Riot in Cell Block 11 (1954)

“In a case like this, either the cons run the prison or the prison runs the cons.”

riot-in-cell-block-11-poster

Synopsis:
A group of prisoners (led by Neville Brand) riot for better living conditions; meanwhile, their sympathetic warden (Emile Meyer) tries to keep the situation under control while negotiating with both Brand and his superiors.

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Review:
Don Siegel’s compelling, hard-hitting drama manages to humanize the diverse protagonists on both sides of the title controversy. The focused storyline effectively shows how easily inmates (with just a bit of advance organization) are able to physically overtake their understaffed guards — and how quickly their rebellion spreads to the other cell blocks in their overcrowded prison. Real-life war hero Neville Brand is perfectly cast as the leader of the riot; he’s a sympathetic, savvy, yet violent inmate who remains eerily focused on the task at hand. Meanwhile, the prison’s decent warden (nicely under-played by Emile Meyer) is both well-meaning and surprisingly humble, someone who understands the sticky situation he’s in (he’s battled for better conditions and more funding for years), and is simply trying to avoid as much bloodshed as possible. There are many moments of genuine tension throughout this gritty social drama, which only occasionally dips into didactic “message” mode, and features a realistically bittersweet ending.

Redeeming Qualities and Moments:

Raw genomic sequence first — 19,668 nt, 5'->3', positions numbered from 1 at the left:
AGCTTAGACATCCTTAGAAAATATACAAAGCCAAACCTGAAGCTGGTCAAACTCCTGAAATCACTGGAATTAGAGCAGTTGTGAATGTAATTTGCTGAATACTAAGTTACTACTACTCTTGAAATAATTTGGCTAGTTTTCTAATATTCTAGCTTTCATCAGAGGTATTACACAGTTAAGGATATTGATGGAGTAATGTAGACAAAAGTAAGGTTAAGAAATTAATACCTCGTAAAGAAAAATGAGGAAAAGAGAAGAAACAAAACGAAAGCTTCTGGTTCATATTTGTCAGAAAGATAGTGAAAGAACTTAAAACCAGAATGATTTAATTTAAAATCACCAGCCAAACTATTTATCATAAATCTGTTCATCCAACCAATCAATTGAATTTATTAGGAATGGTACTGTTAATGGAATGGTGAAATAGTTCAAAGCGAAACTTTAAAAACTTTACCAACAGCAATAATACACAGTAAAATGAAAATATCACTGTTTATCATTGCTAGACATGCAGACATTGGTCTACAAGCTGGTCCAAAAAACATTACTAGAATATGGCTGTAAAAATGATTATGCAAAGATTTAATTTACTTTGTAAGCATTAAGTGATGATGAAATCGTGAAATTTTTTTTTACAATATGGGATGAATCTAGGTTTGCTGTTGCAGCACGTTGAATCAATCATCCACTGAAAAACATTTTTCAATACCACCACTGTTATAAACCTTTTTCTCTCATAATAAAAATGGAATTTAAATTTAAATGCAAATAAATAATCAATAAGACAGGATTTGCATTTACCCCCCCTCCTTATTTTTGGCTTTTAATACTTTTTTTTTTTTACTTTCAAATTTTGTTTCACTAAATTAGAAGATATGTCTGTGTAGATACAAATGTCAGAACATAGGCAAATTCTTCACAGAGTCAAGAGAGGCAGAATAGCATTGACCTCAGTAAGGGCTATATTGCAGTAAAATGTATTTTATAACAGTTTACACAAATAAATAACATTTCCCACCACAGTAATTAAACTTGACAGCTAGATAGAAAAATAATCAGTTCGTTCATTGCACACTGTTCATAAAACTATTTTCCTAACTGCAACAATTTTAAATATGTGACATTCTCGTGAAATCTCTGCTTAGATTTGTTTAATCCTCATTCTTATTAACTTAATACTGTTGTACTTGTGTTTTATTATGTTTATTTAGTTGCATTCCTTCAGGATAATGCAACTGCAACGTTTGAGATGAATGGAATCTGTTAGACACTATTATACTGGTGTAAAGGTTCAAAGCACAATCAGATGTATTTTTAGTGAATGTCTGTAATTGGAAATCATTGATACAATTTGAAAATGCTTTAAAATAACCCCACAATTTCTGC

• Neville Brand as the riot leader
    Riot Cell Brand
  • Emile Meyer as the humane warden of the prison
    Riot Cell Meyer
  • An effective portrayal of controversial conflict
    Riot Cell Conflict

Must See?
Yes, as both a powerful prison flick, and for its historical importance as Don Siegel’s first major film. Listed as a Cult Movie and a Personal Recommendation in the back of Peary’s book.

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One Response to “Riot in Cell Block 11 (1954)”

  1. A must – in complete agreement with what’s written.

    There’s not a dull or lull moment here; it’s almost cinema verite.

    Neville Brand (the Gary Busey of his day, or vice versa) gives one of his strongest performances. Yet, the film is not essentially about performances – all work in unison within Siegel’s assured vision.

    I esp. like the two (I think) scenes in which, during the struggle, individual prisoners have heart-to-hearts with individual guards.

    In a surprising addition for 1954, recognition is given to a gay prisoner. Of course, he’s seen to be dealt with harshly – still, the image is decidedly there.

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